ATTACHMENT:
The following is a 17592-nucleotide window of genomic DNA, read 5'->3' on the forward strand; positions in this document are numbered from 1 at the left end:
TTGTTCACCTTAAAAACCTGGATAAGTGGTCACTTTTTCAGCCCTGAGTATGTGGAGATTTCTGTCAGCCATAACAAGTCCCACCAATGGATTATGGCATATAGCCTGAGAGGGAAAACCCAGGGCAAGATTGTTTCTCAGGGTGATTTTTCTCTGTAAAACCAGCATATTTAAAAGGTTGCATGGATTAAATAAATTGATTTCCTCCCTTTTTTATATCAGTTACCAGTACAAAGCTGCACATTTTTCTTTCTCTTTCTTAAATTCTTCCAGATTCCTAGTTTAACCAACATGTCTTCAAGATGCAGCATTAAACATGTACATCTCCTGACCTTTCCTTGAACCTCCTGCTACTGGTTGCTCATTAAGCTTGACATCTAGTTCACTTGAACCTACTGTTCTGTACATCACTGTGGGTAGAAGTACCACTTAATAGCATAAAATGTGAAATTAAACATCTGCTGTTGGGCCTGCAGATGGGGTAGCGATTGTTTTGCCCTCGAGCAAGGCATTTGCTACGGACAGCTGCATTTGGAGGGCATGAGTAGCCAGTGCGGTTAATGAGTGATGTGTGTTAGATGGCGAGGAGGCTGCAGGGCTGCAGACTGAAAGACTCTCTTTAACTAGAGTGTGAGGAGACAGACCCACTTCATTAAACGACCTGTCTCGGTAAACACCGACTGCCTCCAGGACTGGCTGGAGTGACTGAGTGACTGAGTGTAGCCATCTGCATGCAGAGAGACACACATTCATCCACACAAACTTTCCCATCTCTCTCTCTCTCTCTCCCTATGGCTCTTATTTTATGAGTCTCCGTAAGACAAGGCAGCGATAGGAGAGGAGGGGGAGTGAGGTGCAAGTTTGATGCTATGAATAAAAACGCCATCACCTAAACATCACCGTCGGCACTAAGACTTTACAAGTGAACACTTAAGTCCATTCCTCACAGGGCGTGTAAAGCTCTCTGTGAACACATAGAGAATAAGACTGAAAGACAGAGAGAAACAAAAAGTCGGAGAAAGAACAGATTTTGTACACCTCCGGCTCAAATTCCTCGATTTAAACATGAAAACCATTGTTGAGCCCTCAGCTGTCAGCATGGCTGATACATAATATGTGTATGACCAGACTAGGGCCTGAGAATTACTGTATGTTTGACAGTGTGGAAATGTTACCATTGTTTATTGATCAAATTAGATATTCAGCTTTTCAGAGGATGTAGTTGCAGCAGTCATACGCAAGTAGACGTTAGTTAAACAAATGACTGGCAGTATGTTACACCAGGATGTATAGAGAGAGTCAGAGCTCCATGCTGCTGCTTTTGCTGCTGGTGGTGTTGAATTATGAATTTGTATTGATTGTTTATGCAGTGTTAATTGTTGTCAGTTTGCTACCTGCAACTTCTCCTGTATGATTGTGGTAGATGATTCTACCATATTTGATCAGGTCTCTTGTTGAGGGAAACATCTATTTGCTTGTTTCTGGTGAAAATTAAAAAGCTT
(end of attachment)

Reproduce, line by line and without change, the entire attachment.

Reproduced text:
The following is a 17592-nucleotide window of genomic DNA, read 5'->3' on the forward strand; positions in this document are numbered from 1 at the left end:
TTGTTCACCTTAAAAACCTGGATAAGTGGTCACTTTTTCAGCCCTGAGTATGTGGAGATTTCTGTCAGCCATAACAAGTCCCACCAATGGATTATGGCATATAGCCTGAGAGGGAAAACCCAGGGCAAGATTGTTTCTCAGGGTGATTTTTCTCTGTAAAACCAGCATATTTAAAAGGTTGCATGGATTAAATAAATTGATTTCCTCCCTTTTTTATATCAGTTACCAGTACAAAGCTGCACATTTTTCTTTCTCTTTCTTAAATTCTTCCAGATTCCTAGTTTAACCAACATGTCTTCAAGATGCAGCATTAAACATGTACATCTCCTGACCTTTCCTTGAACCTCCTGCTACTGGTTGCTCATTAAGCTTGACATCTAGTTCACTTGAACCTACTGTTCTGTACATCACTGTGGGTAGAAGTACCACTTAATAGCATAAAATGTGAAATTAAACATCTGCTGTTGGGCCTGCAGATGGGGTAGCGATTGTTTTGCCCTCGAGCAAGGCATTTGCTACGGACAGCTGCATTTGGAGGGCATGAGTAGCCAGTGCGGTTAATGAGTGATGTGTGTTAGATGGCGAGGAGGCTGCAGGGCTGCAGACTGAAAGACTCTCTTTAACTAGAGTGTGAGGAGACAGACCCACTTCATTAAACGACCTGTCTCGGTAAACACCGACTGCCTCCAGGACTGGCTGGAGTGACTGAGTGACTGAGTGTAGCCATCTGCATGCAGAGAGACACACATTCATCCACACAAACTTTCCCATCTCTCTCTCTCTCTCTCCCTATGGCTCTTATTTTATGAGTCTCCGTAAGACAAGGCAGCGATAGGAGAGGAGGGGGAGTGAGGTGCAAGTTTGATGCTATGAATAAAAACGCCATCACCTAAACATCACCGTCGGCACTAAGACTTTACAAGTGAACACTTAAGTCCATTCCTCACAGGGCGTGTAAAGCTCTCTGTGAACACATAGAGAATAAGACTGAAAGACAGAGAGAAACAAAAAGTCGGAGAAAGAACAGATTTTGTACACCTCCGGCTCAAATTCCTCGATTTAAACATGAAAACCATTGTTGAGCCCTCAGCTGTCAGCATGGCTGATACATAATATGTGTATGACCAGACTAGGGCCTGAGAATTACTGTATGTTTGACAGTGTGGAAATGTTACCATTGTTTATTGATCAAATTAGATATTCAGCTTTTCAGAGGATGTAGTTGCAGCAGTCATACGCAAGTAGACGTTAGTTAAACAAATGACTGGCAGTATGTTACACCAGGATGTATAGAGAGAGTCAGAGCTCCATGCTGCTGCTTTTGCTGCTGGTGGTGTTGAATTATGAATTTGTATTGATTGTTTATGCAGTGTTAATTGTTGTCAGTTTGCTACCTGCAACTTCTCCTGTATGATTGTGGTAGATGATTCTACCATATTTGATCAGGTCTCTTGTTGAGGGAAACATCTATTTGCTTGTTTCTGGTGAAAATTAAAAAGCTT